Today, Paris is the city of light, but that was not always the case. Before the mid-19th century, Paris was a crowded, dirty, and crime-ridden medieval city. Muddy dirt roads and dark alleys allowed disease and dissent to spread quickly throughout the city. In 1852, after visiting London, Emperor Napoleon III decided it was time to modernize Paris. Inspired by London's wide streets, squares, and public parks, Napoleon commissioned Georges-Eugène Haussmann in 1853 to give Paris a makeover.
The results were the wide boulevards, homogenous architecture, beautiful public gardens and parks, grand fountains, and bustling squares that define Paris today. The modernization of Paris, which included a sewer system, building regulations, and gas lighting, alleviated overcrowding, disease, crime, and potential populist uprisings. It also made it easier for the state to police and control the populace. Finally, wider streets and more public spaces made Paris a walk-able city and promenading or "flâneur-ing" around the city became popular pastimes.
While Haussmann created the city you see today, his vision was not without controversy, then and now. In order to construct new, wide boulevards, grand public spaces, and vast green spaces, much of medieval Paris was destroyed -- wiping out almost a millennium of the city's history. Many Parisians labeled Haussmann the destroyer of Paris. I have to admit that as a historian I feel sad for what was lost, but I also love the beautiful city that Paris is today.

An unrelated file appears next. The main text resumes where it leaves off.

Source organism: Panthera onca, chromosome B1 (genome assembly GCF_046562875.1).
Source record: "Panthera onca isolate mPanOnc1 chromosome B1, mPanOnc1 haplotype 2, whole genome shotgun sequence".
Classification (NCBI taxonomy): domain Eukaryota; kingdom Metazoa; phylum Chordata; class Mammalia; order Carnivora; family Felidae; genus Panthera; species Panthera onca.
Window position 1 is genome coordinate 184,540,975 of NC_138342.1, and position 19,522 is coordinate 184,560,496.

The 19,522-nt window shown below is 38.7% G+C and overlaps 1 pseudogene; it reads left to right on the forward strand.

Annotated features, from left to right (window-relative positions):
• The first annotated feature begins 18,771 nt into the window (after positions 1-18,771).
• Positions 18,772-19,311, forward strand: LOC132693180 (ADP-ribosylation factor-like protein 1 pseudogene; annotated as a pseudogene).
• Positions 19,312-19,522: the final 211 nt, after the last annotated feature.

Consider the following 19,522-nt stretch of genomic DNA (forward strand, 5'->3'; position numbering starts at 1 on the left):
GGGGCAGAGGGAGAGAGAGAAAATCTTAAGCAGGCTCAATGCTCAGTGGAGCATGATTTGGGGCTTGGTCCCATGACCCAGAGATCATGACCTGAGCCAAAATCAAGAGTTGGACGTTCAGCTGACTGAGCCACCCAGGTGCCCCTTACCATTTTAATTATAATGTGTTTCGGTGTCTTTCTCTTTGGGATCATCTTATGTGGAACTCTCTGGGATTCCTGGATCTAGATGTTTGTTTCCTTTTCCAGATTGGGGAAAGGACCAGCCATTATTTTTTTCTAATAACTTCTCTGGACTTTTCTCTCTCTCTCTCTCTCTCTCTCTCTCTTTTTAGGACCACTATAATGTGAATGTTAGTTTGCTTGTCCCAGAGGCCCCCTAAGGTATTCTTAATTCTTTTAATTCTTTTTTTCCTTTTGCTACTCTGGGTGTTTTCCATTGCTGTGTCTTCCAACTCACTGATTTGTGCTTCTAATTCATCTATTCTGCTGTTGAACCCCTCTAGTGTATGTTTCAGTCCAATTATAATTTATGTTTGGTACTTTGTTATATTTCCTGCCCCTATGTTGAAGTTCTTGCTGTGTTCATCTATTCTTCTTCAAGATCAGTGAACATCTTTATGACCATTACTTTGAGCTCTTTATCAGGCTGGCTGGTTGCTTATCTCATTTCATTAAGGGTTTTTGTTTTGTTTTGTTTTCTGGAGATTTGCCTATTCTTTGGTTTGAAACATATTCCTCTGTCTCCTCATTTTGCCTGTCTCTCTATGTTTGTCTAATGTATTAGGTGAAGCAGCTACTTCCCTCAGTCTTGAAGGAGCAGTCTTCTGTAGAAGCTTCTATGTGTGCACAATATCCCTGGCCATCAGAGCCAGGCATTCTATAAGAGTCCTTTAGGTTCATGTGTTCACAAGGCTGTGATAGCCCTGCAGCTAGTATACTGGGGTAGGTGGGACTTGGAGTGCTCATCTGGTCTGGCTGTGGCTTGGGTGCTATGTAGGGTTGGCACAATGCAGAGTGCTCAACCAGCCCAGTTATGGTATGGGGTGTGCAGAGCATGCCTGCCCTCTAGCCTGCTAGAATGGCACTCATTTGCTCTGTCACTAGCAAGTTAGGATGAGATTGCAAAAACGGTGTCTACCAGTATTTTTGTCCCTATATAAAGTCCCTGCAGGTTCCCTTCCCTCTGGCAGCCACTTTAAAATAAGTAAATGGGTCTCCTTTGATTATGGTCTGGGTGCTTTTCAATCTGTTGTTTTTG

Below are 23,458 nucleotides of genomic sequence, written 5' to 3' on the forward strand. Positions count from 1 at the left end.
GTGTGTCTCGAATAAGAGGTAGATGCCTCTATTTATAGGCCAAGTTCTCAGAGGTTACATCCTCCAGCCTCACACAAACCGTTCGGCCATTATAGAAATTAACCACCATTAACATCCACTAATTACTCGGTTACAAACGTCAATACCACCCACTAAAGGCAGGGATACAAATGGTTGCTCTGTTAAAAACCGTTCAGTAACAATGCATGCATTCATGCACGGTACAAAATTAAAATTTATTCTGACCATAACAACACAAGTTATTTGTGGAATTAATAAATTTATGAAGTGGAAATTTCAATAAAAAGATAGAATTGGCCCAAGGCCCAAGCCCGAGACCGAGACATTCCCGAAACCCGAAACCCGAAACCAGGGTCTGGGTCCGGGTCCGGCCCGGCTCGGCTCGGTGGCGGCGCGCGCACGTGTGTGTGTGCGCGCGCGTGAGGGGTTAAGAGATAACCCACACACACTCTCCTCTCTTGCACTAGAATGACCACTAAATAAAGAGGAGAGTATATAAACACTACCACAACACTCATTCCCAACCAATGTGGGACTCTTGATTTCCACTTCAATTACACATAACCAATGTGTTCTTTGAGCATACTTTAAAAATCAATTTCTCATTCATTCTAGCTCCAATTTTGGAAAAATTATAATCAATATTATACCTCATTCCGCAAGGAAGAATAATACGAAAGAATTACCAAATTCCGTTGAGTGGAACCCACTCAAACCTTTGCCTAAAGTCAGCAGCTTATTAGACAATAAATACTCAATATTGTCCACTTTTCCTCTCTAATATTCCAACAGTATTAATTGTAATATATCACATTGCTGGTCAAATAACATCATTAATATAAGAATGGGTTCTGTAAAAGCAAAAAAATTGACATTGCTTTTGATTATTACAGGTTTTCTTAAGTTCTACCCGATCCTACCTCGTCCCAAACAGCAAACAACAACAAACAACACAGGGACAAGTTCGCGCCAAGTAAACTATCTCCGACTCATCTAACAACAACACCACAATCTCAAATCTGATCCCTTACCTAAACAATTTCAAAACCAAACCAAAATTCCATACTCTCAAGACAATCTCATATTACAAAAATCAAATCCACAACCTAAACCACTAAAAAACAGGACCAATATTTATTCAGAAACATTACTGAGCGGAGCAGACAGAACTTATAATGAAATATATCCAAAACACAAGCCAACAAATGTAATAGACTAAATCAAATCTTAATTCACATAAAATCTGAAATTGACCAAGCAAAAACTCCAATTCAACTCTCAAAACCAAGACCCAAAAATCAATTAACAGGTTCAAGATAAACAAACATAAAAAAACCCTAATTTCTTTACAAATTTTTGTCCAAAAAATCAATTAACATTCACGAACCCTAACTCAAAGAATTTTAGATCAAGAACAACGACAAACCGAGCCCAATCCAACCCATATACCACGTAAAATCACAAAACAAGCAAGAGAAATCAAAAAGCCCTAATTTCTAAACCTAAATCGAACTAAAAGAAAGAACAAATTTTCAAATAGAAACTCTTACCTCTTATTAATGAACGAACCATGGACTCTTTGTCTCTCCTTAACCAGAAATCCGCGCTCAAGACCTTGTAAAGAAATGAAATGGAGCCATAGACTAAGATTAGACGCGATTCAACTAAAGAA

For today's traveler, it is hard to image Paris before its "Haussmannization." And, for better or worse, Haussmann's vision did improve the standard of living in Paris. If you want to see the prime examples of Haussmann's work while you are in Paris, you will want to stroll the Rue di Rivoli and visit the Opera Garnier, Palais Royal, and the famous department store Printemps (who also has a great rooftop terrace you don't want to miss!).